Here’s a track from Morrigans Path


Find out more about them on their facebook page or on artist trove

Here’s a little flavour from Sheena’s novel

Sheena quote

And you can find out more about the book here – http://www.moon-books.net/books/madness-magic

And this is Sheena’s website – http://www.sheenacundy.com/



If they said you could not sing

I’ve run assorted things – workshops and longer term projects, to help people find their voices and get signing. In doing this, I have met a lot of people who, as younger humans, were told they couldn’t sing. Someone announced they were tone deaf, or had an awful voice. I’ve been through this myself – as a child I was told I sounded like a cat. As an adult I’ve had a stretch as a semi-professional folksinger.

In fairness, I have met two people who were absolutely tone deaf, and for whom nothing could be done. Two. On the other side I’ve met more people than I can count who believed they couldn’t sing, but on closer inspection, clearly could.

Where most people fall down is when they try to sing something on their own in front of other people. There are a number of reasons this brings out the worst in a voice.

First up, it’s scary, so nerves will mess with you and make it harder to remember the words, stay in tune and so forth.

Secondly there’s nothing to cling to – if you’re used to singing along to a recording or singing with a group, some of the work is being done for you. Now, the good news here is that if you can sing in tune with a recording or another singer, or an instrument helps, then you are not tone deaf. It’s just going to take more practice because you need a really good ear and good voice control to stay on the tune. The more you do it, the easier it gets. There’s also the issue in this of remembering the tune all by yourself, and you might not know it as well as you thoughts you did! Again, practice solves this.

Singing is one of those things people seem to imagine that people ought to be able to do naturally. And like all the things we assume are ‘natural’ if you don’t get it at first try you can end up feeling like there must be something wrong with you. Singing, like walking, writing, dancing, taking, is all learned. About the only things we know how to do when we turn up is shit, scream, breathe, suck and sleep. Anything else you have got to learn. If you’ve not had opportunity, safe spaces, support, or good input to draw on, then the odds are you haven’t learned, and just need some time and resources to fix that.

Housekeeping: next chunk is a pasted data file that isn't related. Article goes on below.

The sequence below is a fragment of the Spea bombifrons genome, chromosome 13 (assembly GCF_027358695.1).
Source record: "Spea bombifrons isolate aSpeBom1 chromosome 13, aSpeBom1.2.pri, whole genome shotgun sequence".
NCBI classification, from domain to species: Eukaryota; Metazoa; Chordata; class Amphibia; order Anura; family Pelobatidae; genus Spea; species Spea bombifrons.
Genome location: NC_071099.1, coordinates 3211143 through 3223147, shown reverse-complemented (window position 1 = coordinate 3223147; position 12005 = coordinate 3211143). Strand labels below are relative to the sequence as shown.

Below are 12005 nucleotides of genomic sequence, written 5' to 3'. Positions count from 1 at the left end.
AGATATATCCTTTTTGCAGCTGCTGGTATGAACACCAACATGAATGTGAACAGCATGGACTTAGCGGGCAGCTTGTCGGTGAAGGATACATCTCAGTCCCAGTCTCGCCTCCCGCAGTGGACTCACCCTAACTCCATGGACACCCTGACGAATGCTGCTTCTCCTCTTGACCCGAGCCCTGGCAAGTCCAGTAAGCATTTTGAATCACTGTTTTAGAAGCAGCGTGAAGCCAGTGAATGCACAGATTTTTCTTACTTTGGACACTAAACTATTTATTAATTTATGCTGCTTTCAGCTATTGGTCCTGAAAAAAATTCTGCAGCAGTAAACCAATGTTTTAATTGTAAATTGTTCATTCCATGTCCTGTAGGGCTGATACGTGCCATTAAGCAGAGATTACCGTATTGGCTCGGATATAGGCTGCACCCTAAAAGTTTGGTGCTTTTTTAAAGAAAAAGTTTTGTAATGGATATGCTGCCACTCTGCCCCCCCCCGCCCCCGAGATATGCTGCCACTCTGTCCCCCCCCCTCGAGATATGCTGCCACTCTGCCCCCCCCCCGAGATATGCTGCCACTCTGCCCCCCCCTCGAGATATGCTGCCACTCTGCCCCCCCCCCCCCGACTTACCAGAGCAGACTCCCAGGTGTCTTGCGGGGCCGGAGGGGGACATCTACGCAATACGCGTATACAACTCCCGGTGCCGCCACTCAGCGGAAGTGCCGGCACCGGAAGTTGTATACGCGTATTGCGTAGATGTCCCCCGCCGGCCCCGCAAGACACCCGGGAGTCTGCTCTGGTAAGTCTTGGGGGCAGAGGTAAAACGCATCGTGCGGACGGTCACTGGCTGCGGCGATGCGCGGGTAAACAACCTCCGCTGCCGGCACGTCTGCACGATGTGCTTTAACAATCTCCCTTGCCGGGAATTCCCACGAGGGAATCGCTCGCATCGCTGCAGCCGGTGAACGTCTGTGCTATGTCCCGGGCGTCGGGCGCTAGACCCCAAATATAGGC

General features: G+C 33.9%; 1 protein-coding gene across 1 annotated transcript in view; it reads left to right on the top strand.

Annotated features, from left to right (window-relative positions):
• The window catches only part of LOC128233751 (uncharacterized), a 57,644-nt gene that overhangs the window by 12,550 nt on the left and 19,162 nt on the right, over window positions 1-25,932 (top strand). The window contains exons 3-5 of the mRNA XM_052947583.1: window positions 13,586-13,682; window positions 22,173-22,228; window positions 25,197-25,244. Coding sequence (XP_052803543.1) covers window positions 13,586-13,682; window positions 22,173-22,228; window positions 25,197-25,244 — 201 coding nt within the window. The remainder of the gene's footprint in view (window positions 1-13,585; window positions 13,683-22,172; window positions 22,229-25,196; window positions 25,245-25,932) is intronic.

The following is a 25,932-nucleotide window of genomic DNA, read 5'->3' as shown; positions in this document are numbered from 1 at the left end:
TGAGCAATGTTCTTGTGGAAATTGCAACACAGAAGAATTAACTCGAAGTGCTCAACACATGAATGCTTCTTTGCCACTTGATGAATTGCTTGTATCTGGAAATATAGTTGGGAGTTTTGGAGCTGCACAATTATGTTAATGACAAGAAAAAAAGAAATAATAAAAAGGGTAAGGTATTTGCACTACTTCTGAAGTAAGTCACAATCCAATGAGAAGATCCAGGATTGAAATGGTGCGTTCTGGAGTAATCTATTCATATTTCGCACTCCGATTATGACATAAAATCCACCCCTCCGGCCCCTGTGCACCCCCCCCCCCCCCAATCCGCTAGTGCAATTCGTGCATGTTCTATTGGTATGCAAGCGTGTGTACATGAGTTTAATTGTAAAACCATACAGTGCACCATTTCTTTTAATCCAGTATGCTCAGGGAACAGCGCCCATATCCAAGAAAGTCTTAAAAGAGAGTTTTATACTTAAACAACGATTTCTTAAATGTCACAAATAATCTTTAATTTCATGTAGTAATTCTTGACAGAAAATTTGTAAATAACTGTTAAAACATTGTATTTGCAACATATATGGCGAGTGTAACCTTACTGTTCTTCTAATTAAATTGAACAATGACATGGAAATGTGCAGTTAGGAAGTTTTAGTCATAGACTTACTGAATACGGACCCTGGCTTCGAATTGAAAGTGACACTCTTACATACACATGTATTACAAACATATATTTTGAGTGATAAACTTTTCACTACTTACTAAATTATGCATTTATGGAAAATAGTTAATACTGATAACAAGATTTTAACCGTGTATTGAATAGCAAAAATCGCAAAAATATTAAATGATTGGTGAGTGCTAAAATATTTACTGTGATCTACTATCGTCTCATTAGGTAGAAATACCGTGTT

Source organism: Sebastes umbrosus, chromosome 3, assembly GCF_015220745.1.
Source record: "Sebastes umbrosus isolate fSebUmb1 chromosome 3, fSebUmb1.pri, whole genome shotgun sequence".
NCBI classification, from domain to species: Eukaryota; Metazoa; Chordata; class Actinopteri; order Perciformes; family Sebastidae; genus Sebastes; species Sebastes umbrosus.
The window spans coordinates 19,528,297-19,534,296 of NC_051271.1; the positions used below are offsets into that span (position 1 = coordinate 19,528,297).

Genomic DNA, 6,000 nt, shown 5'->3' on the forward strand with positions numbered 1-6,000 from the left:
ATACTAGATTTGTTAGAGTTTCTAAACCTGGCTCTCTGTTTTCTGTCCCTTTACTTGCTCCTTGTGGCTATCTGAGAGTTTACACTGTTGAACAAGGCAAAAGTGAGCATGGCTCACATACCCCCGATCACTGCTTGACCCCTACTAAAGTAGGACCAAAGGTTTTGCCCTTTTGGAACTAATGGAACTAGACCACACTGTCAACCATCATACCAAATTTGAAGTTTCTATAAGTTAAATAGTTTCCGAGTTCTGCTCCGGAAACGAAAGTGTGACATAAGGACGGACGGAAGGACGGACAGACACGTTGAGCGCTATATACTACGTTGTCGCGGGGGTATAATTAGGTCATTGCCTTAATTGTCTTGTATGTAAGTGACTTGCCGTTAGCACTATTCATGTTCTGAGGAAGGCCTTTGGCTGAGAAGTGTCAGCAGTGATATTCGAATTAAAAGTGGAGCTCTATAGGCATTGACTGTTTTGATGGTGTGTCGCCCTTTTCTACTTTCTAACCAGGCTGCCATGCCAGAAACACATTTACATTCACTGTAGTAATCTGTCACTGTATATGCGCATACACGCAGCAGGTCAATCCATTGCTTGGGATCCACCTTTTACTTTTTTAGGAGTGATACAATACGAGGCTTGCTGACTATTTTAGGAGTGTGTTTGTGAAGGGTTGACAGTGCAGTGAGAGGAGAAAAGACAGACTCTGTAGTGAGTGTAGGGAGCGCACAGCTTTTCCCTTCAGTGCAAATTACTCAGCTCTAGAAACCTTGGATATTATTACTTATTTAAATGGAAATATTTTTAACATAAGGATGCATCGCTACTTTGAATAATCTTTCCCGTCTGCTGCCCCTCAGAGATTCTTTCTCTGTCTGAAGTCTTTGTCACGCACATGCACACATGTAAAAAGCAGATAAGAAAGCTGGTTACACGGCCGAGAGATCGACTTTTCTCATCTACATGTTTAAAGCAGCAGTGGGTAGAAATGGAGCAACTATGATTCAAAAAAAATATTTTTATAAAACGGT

When it comes to chanting, here’s what I tell people at the start of a workshop: There are two kinds of harmony that can happen when we’re singing together. There are warm, safe, familiar harmonies, and there are exciting, crunchy, challenging harmonies. That’s it. Nothing else exists.

What I find, over and over again is that permission to make sounds, to play with sound and to share it, without fail, results in making music in a group that is both full of moments of sweetness, and with plenty of exciting, and genuinely good crunchy bits. There are magical effects that only come with a certain amount of discord in the mix. And the people who told me they couldn’t sing, do sing, and do it very well.

This blog was written as a response to Kevan Manwaring’s recent piece on ballads, where he says “Told as a young man I was ‘tone deaf’ and discouraged by my peers at the time, I gave up trying to be musical for many years.” He’s taken the plunge and started singing anyway, and singing to good effect.

Festival at the Edge

Folk festivals have been something of a feature through my life, from childhood visits to the Holford Arms, (tiny, windswept festival in the Cotswolds) to Bromyard in my teens, Alcester through my twenties, and assorted one-off visits to many others. I’ve not been in a field full of folkies in too many years. Festival at the Edge is in Shropshire, and is primarily a storytelling festival, although there is a music thread, dancing, beer tents, and folk people.

Tom and I were invited to go along by the fabulous Genevieve Tudor (of BBC Radio Shropshire’s Folk Show fame – and you can listen online). We did a three hour stint in the children’s area, getting a large number of brilliant, enthusiastic young people to write dreadful poetry and draw hideous monsters. It was a very intense session, and excellent.